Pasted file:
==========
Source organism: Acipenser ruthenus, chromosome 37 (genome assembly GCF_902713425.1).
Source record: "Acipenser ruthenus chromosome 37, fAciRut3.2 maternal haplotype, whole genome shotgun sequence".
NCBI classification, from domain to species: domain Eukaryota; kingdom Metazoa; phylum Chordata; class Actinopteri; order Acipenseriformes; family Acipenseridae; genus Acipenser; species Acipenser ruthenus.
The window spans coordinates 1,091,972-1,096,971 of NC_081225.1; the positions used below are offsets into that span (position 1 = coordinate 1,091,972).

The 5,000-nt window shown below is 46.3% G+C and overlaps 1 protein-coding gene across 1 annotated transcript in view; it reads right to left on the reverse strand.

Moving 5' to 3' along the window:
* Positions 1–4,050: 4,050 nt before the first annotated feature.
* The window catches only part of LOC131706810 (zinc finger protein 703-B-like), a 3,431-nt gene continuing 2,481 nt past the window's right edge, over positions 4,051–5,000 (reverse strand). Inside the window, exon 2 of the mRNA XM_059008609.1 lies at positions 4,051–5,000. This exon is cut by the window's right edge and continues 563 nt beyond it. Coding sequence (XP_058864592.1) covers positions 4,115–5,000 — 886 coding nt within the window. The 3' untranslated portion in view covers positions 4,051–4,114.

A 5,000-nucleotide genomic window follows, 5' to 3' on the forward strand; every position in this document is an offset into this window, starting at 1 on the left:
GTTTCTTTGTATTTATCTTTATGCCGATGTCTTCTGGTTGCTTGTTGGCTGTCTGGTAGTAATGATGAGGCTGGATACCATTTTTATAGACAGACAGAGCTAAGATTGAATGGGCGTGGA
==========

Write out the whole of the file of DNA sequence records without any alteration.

Source organism: Acipenser ruthenus, chromosome 37 (genome assembly GCF_902713425.1).
Source record: "Acipenser ruthenus chromosome 37, fAciRut3.2 maternal haplotype, whole genome shotgun sequence".
NCBI classification, from domain to species: domain Eukaryota; kingdom Metazoa; phylum Chordata; class Actinopteri; order Acipenseriformes; family Acipenseridae; genus Acipenser; species Acipenser ruthenus.
The window spans coordinates 1,091,972-1,096,971 of NC_081225.1; the positions used below are offsets into that span (position 1 = coordinate 1,091,972).

The 5,000-nt window shown below is 46.3% G+C and overlaps 1 protein-coding gene across 1 annotated transcript in view; it reads right to left on the reverse strand.

Moving 5' to 3' along the window:
* Positions 1–4,050: 4,050 nt before the first annotated feature.
* The window catches only part of LOC131706810 (zinc finger protein 703-B-like), a 3,431-nt gene continuing 2,481 nt past the window's right edge, over positions 4,051–5,000 (reverse strand). Inside the window, exon 2 of the mRNA XM_059008609.1 lies at positions 4,051–5,000. This exon is cut by the window's right edge and continues 563 nt beyond it. Coding sequence (XP_058864592.1) covers positions 4,115–5,000 — 886 coding nt within the window. The 3' untranslated portion in view covers positions 4,051–4,114.

A 5,000-nucleotide genomic window follows, 5' to 3' on the forward strand; every position in this document is an offset into this window, starting at 1 on the left:
GTTTCTTTGTATTTATCTTTATGCCGATGTCTTCTGGTTGCTTGTTGGCTGTCTGGTAGTAATGATGAGGCTGGATACCATTTTTATAGACAGACAGAGCTAAGATTGAATGGGCGTGGA